If that approach is increasingly seen and condemned as arrogant and classist, Philip Wiegard’s practice is apt to underscore the point. He integrates the major or minor stars of the FIMO scene whose motifs he finds interesting into his creative processes from the outset; he consults with them to define the terms of his use of their works, proposes how to share any proceeds with them, and even concludes loan agreements when he wants to exhibit their objects. But that’s not all. It’s also important to Wiegard not to be perceived as a kind of conquistador of the clay-modeling scene, someone who autocratically decides what he likes, whom he will put on the map, and what he will consign to oblivion. That’s why he started working with FIMO himself; he watched tutorials to learn from the pros and, having become a pro himself, produced tutorials of his own in which he demonstrates his techniques and tricks in handling the material. Thanks to YouTube and TikTok, where Wiegard posts his tutorials, he has emerged as a star clay artist in his own right and a member of the scene in good standing—not a stranger who is distrusted or possibly suspected of sinister interests.
And by finding a way to share his knowledge about the modeling clay rather than simply appropriating FIMO artifacts, he has opened up additional avenues of creative engagement. The work “Sunset Suites” (2021), for example, consists of a series of FIMO pictures that clay artists made based on one of Wiegard’s tutorials and that reveal their creativity in how they adapt the setting-sun motif they have learned from him. In exhibiting these pictures, Wiegard once again switches roles: the teacher becomes a curator who draws the art world’s attention to the creators. But where the appropriation art tradition would brand their works as exotica, inviting the fine-art community to savor its putatively superior taste, he does everything in his power to make viewers appreciate their formal qualities and embrace them as an enriching contribution to contemporary art.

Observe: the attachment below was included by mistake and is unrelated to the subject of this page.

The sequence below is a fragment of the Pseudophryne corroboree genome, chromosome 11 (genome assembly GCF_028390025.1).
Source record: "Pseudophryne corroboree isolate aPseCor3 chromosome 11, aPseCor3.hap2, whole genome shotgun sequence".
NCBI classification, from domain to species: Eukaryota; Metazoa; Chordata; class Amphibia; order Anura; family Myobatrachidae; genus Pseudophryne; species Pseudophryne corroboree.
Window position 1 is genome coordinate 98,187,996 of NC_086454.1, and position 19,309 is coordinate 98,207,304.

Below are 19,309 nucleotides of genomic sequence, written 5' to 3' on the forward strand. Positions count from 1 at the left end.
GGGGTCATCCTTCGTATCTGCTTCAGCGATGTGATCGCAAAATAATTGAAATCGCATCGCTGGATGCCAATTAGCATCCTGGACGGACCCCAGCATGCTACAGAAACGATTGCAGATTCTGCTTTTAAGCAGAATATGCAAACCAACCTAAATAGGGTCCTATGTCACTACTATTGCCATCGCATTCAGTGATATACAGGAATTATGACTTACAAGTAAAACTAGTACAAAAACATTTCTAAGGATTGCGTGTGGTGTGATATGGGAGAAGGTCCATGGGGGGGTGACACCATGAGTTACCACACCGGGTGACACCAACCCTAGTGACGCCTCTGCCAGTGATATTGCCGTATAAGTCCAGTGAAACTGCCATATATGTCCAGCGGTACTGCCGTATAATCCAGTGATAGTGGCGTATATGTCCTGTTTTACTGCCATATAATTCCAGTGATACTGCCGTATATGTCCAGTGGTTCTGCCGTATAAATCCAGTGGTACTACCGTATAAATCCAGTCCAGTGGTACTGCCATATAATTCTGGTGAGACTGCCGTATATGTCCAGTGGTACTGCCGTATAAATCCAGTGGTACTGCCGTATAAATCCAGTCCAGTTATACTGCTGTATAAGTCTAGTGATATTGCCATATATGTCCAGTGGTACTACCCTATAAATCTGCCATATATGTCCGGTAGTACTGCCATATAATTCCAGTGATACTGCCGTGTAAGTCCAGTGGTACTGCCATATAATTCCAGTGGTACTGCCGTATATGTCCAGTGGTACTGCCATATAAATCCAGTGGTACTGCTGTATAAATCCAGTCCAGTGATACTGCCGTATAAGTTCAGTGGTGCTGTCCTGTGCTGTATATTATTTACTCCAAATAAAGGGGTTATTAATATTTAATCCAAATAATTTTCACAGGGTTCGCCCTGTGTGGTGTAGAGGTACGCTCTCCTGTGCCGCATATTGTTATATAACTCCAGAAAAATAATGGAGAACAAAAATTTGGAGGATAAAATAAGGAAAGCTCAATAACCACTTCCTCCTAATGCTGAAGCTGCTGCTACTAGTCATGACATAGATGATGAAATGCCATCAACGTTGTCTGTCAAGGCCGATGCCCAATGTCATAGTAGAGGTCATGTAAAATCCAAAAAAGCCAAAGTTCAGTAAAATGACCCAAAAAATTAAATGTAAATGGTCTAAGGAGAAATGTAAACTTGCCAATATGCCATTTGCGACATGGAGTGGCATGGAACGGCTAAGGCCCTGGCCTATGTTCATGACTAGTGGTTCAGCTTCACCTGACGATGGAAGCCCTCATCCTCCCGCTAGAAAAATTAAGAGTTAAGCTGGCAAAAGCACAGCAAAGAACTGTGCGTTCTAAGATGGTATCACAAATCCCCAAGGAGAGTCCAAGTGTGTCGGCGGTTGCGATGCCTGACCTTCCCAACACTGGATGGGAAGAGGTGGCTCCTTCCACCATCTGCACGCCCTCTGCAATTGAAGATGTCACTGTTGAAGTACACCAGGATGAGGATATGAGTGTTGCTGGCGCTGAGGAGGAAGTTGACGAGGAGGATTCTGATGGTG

For evidence of how serious Wiegard is about this undertaking, consider the fact that he struck up a collaboration with people from the clay modeling community for several of his FIMO pictures. Their motifs as well as effects he learned in their workshops are an equal- ranking and sometimes even visually dominant part of the pictures, and their authorship is specifically mentioned in the notes accompanying the works. In several instances, the compositions are designed to set off their contributions from the remaining areas, arguably suggesting that they’re being staged not unlike the donor figures in medieval paintings: as elements of a different reality without which the picture would not exist and which is therefore acknowledged within it.
These works, then, not only represent an impressive culmination of Philip Wiegard’s ethic of cooperation, they manifest it in their physical facture. And the more that ethic extends beyond a mere procedural concern that figures in the background of the work of art, the more clearly it contrasts with the inconsiderateness that was often a hallmark of modernism. Wiegard exemplifies a new kind of artist, one who has taken the insight to heart that he must give back to the people or scenes from whom or which he takes something. In this sense, fairness also implies sustainability: indeed, the ethic of cooperation is inspired by an ecological thinking in cycles and interconnected wholes. Being an artist today means establishing such ecology in an effort to overcome inequitable and unfair structures and practices.
Translation: Gerrit Jackson